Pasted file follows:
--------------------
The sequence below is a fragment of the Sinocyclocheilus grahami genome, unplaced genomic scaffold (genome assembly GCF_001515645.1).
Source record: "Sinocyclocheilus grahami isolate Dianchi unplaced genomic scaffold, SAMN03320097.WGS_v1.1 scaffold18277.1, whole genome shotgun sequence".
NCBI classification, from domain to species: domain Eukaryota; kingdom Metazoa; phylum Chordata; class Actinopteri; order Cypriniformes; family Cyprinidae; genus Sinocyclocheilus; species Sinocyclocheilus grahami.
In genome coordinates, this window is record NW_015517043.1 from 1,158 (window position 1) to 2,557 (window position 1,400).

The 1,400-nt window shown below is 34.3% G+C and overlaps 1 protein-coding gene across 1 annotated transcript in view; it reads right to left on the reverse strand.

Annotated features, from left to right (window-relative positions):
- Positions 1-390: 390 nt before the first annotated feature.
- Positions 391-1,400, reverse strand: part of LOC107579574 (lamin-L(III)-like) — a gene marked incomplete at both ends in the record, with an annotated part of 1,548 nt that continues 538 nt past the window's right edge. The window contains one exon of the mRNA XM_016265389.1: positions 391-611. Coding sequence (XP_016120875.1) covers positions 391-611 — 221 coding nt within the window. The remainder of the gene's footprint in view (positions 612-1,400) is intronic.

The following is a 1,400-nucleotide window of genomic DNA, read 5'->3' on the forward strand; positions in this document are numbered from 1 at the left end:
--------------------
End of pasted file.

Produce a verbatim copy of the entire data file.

The sequence below is a fragment of the Sinocyclocheilus grahami genome, unplaced genomic scaffold (genome assembly GCF_001515645.1).
Source record: "Sinocyclocheilus grahami isolate Dianchi unplaced genomic scaffold, SAMN03320097.WGS_v1.1 scaffold18277.1, whole genome shotgun sequence".
NCBI classification, from domain to species: domain Eukaryota; kingdom Metazoa; phylum Chordata; class Actinopteri; order Cypriniformes; family Cyprinidae; genus Sinocyclocheilus; species Sinocyclocheilus grahami.
In genome coordinates, this window is record NW_015517043.1 from 1,158 (window position 1) to 2,557 (window position 1,400).

The 1,400-nt window shown below is 34.3% G+C and overlaps 1 protein-coding gene across 1 annotated transcript in view; it reads right to left on the reverse strand.

Annotated features, from left to right (window-relative positions):
- Positions 1-390: 390 nt before the first annotated feature.
- Positions 391-1,400, reverse strand: part of LOC107579574 (lamin-L(III)-like) — a gene marked incomplete at both ends in the record, with an annotated part of 1,548 nt that continues 538 nt past the window's right edge. The window contains one exon of the mRNA XM_016265389.1: positions 391-611. Coding sequence (XP_016120875.1) covers positions 391-611 — 221 coding nt within the window. The remainder of the gene's footprint in view (positions 612-1,400) is intronic.

The following is a 1,400-nucleotide window of genomic DNA, read 5'->3' on the forward strand; positions in this document are numbered from 1 at the left end: